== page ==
The vendor client computer applies a one-way hashing algorithm to the electronic data to create a digest of the data (step 1401). If the client is updating existing data associated with a security certificate specifying the subscription service (step 1402), the vendor client computer creates a subscription update request from the vendor's credentials and desired types of services and policy levels, and submits the request with the digest to the server (step 1403). If the data is not a subscription update of existing data, the vendor client computer creates a new security certificate request from the vendor's credentials and desired types of services and policy levels and submits the request with the digest to the server (step 1404).

In either case, when the security certificate is received from the trusted arbitrator (step 1405), the vendor client computer combines the security certificate with the data to form a distribution unit (step 1406). Distribution units may optionally be combined with other distribution units to form nested distribution units (step 1407 shown in phantom). The vendor client distributes the distribution unit containing the data and security certificate (1408).

User Client

FIGS. 15, 16, 17, 18 and 19 illustrate flowcharts of methods to be performed by a client computer on behalf of a user according to the exemplary embodiments of the invention. These methods are inclusive of the steps or acts required to be taken by the user client computer using the components discussed in the previous section.

When a distribution unit is loaded, the user client computer extracts the security certificate from the distribution unit to determine which services to perform. For example, if the certificate allows a thirty-day trial period but requires payment after that, the client notes the date the information is installed so that it can alert the user when the time period has expired. Other additional operations necessary to support the security services and policy enforcement will be readily apparent to one of skill in the art upon reading the detailed description of the various security types and policy levels below. The data can require the client perform an installation process prior to the data being used or if the distribution unit is a compressed file, the client must uncompress the data. If textual data is distributed in word processor compatible distribution unit, such as a Microsoft Word document, no additional processing is required.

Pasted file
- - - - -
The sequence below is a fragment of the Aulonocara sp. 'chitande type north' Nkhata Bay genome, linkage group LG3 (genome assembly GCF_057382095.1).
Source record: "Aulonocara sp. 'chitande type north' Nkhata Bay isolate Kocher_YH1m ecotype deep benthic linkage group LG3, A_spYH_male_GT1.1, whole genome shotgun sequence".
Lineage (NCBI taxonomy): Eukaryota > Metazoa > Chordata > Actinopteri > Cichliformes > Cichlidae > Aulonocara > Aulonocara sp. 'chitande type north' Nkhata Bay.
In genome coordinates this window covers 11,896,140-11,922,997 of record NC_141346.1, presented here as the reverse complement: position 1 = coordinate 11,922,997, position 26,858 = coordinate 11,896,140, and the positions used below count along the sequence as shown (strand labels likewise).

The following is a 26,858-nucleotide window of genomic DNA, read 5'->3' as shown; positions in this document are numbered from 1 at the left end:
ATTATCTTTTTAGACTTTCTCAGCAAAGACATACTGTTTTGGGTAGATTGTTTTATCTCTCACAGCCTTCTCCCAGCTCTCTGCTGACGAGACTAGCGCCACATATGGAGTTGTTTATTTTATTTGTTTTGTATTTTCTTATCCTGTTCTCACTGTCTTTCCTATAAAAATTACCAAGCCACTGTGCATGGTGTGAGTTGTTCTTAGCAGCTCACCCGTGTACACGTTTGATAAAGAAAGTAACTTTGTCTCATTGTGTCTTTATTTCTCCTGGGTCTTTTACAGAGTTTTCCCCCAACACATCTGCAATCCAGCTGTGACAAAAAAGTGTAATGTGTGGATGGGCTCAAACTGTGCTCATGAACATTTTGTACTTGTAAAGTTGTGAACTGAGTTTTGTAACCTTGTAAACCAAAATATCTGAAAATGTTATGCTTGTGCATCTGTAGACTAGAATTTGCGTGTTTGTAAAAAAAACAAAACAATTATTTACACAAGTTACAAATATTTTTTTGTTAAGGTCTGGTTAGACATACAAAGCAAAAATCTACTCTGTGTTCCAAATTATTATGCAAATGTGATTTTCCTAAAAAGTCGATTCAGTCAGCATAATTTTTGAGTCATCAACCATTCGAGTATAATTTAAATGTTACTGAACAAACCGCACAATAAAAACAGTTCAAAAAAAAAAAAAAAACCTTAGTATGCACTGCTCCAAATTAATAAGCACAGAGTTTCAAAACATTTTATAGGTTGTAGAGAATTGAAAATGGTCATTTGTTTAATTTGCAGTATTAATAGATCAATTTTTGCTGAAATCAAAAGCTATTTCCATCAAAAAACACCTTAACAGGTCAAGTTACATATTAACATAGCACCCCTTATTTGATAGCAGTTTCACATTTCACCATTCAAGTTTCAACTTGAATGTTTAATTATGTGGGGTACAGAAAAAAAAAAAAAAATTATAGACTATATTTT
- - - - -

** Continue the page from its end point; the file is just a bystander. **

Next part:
Thus, FIGS. 15, 16, 17, 18 and 19 all begin with the acquisition of a distribution unit and the extraction of the security certificate to determine the security services and policies specified therein. The method used by the user client computer's is dictated by the type of security certificate. Because the security services and policies can be combined in various permutations, the methods described below are also combined as required by the specific security certificate.

Turning first to FIG. 15 and a distribution unit containing a security certificate which specifies the validation service (step 1501), the user client computer validates the data by extracting the security certificate (step 1502) and computing a digest from the data using a one-way hashing function (step 1503). If the security certificate contains a signed digest from a trusted arbitrator that the user client computer can verify as correct (step 1504), the user client computer will compare the signed digest with the computed digest (step 1505). If the digests match (step 1506), the data are valid (step 1507), else the data are invalid (step 1508).

If there is no signed digest in the file, then the user client computer sends a validation request message containing the security certificate serial number and the computed digest to the trusted arbitrator (step 1509). If the trusted arbitrator returns a valid receipt (step 1510), the data are valid (step 1511), else the data are invalid (step 1512).

As shown in FIG. 16, if the security certificate specifies the copyright service, the user client computer monitors the user's actions on the data (step 1603). If the user's actions invoke the copyright policy (step 1604), the user client computer checks to determine if the action is in accordance with the copyright policy (step 1605). If the action is denied by the copyright policy, the user's action is disallowed (step 1606) and optionally the user is notified as to the reason (step 1607). If the user's action requires that the vendor be notified (step 1608) or that permission be requested from the vendor (step 1609), the vendor is notified (step 1610 or 1611). If the copyright policy specifies that the vendor must give permission for the action (step 1609), the client cannot save the results of their action until the user client computer receives permission from the vendor (step 1611). If permission is granted (step 1612), the user can continue with their action. If permission is denied, the user client computer notifies the user and the user's action is not allowed (step 1613).